the famous black eggs which are hard boiled in the hot volcanic waters and are said to extend your life by seven years. However, this wasn’t seven years per egg, much to the disappointment of certain members of the group. We made our way down the mountain
by cable car and took a boat trip across Lake Ashinoko before visiting the Samurai Museum. The lake was an ideal opportunity to slip into our dogi’s and take advantage of the spectacular scenery for the obligatory photo opportunity.
Our last night in Hanoke was spent sharing our experiences of the trip over quite a few drinks which provided an opportunity for us reflect on a journey few of us ever thought we would make. This did include a rather amusing karate
challenge with a difference that had us rolling around with laughter.
We had one more night in Tokyo at our original hotel before an early start and the long haul back to the UK.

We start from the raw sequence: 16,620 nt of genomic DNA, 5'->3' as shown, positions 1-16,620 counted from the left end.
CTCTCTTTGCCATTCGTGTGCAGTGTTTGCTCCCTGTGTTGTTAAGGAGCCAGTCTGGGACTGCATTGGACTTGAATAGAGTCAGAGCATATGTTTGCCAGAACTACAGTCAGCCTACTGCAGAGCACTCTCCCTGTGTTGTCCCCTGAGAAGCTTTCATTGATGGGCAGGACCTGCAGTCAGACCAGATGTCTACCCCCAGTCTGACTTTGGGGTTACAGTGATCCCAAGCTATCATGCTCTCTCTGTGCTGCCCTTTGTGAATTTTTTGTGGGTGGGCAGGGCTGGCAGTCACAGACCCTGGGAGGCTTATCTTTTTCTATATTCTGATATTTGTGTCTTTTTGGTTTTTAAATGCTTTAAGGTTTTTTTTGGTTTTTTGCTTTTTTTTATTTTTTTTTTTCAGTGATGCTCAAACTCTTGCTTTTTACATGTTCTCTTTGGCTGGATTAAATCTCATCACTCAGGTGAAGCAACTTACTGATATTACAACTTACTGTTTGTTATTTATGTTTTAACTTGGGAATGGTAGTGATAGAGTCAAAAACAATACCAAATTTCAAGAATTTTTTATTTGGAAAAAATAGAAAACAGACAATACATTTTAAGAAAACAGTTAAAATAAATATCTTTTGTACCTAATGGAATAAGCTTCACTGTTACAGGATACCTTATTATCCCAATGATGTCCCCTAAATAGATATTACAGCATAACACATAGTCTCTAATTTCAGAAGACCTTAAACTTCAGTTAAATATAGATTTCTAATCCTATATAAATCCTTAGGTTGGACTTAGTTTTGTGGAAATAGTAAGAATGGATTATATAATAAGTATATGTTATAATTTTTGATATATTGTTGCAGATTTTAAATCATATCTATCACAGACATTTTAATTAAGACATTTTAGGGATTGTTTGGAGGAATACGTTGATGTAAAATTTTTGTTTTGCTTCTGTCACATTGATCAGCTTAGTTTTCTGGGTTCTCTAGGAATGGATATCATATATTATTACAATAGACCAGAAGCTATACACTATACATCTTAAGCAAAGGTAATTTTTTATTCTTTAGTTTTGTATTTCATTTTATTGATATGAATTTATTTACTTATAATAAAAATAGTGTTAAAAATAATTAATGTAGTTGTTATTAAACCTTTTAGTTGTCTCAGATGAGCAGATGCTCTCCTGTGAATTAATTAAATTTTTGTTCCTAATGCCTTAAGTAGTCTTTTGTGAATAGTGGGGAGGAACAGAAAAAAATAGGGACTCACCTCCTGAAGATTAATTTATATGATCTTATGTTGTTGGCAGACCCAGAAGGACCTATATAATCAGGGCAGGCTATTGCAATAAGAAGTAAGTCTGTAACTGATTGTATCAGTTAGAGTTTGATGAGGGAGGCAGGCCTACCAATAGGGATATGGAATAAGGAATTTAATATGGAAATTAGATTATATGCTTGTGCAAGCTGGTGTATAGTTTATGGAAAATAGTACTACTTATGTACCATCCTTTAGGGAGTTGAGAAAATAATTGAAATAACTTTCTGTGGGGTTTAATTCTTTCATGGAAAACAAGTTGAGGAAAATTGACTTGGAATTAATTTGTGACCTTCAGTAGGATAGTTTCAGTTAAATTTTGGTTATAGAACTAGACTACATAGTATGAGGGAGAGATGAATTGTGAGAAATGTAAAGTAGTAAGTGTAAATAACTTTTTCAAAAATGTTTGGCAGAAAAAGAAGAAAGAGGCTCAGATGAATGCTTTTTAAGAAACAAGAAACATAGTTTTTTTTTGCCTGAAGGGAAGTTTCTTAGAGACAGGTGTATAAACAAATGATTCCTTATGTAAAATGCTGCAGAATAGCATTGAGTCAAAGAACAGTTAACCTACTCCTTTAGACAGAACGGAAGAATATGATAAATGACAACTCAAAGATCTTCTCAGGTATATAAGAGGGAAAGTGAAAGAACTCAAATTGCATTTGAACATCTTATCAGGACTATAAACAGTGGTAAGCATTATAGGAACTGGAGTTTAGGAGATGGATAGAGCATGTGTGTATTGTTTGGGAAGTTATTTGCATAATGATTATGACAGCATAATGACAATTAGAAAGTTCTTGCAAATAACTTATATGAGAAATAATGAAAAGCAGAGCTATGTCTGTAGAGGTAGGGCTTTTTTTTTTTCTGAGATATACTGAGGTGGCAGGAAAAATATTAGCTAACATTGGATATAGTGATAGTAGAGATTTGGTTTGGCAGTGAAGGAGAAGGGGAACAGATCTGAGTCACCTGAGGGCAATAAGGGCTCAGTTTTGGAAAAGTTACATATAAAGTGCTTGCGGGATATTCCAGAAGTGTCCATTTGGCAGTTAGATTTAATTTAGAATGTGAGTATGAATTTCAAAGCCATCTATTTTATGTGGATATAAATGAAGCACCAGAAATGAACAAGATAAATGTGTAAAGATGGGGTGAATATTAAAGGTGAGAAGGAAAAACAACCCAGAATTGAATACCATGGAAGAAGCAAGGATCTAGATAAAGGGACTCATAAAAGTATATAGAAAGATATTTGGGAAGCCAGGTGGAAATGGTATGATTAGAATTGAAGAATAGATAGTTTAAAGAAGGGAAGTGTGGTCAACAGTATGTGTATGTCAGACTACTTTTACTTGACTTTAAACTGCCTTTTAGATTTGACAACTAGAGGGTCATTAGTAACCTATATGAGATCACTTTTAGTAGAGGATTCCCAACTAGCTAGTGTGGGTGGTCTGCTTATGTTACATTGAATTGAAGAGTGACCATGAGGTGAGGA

The Japan trip was an experience none of us will ever forget and our sincere and heartfelt thanks goes to Sensei Alan Campbell who organised, arranged and patiently exposed us up to Japanese culture and some of the best karate
we could possibly have hoped to experience. Oss.
Here are the nine members who made the trip:
Alan Campbell (Seibukan Karate Club)
Wendy Preston (Seibukan Karate Club)
Derek Stockham (JKS Brecon Senshi)
Nikki Stockham (JKS Brecon Senshi)
Geoff Dixon (Grantham Shotokan Karate Club)
Rob Edwards (Grantham Shotokan Karate Club)
Mark Turner (Walsall Karate Dojo)
Ron Ashby (Walsall Karate Dojo)
Neil Stringer (Chorley Sakura JKS)